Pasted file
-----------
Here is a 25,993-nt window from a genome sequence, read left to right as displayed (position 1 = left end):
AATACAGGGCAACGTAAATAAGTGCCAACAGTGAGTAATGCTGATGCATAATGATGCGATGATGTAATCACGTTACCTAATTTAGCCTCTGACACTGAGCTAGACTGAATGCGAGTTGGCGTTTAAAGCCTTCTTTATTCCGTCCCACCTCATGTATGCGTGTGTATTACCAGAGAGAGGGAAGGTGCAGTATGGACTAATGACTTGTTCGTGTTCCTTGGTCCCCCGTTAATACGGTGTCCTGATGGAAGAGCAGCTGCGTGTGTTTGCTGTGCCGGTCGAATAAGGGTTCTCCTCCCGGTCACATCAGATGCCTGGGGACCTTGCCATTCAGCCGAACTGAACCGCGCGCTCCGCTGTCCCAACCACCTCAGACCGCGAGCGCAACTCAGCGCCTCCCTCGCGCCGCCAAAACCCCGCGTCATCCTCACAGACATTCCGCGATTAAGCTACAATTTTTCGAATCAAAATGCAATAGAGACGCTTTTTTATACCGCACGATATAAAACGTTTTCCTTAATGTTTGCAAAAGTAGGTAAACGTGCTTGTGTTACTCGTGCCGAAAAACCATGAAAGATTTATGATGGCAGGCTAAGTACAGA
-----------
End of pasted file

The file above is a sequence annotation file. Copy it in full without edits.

Here is a 25,993-nt window from a genome sequence, read left to right as displayed (position 1 = left end):
AATACAGGGCAACGTAAATAAGTGCCAACAGTGAGTAATGCTGATGCATAATGATGCGATGATGTAATCACGTTACCTAATTTAGCCTCTGACACTGAGCTAGACTGAATGCGAGTTGGCGTTTAAAGCCTTCTTTATTCCGTCCCACCTCATGTATGCGTGTGTATTACCAGAGAGAGGGAAGGTGCAGTATGGACTAATGACTTGTTCGTGTTCCTTGGTCCCCCGTTAATACGGTGTCCTGATGGAAGAGCAGCTGCGTGTGTTTGCTGTGCCGGTCGAATAAGGGTTCTCCTCCCGGTCACATCAGATGCCTGGGGACCTTGCCATTCAGCCGAACTGAACCGCGCGCTCCGCTGTCCCAACCACCTCAGACCGCGAGCGCAACTCAGCGCCTCCCTCGCGCCGCCAAAACCCCGCGTCATCCTCACAGACATTCCGCGATTAAGCTACAATTTTTCGAATCAAAATGCAATAGAGACGCTTTTTTATACCGCACGATATAAAACGTTTTCCTTAATGTTTGCAAAAGTAGGTAAACGTGCTTGTGTTACTCGTGCCGAAAAACCATGAAAGATTTATGATGGCAGGCTAAGTACAGA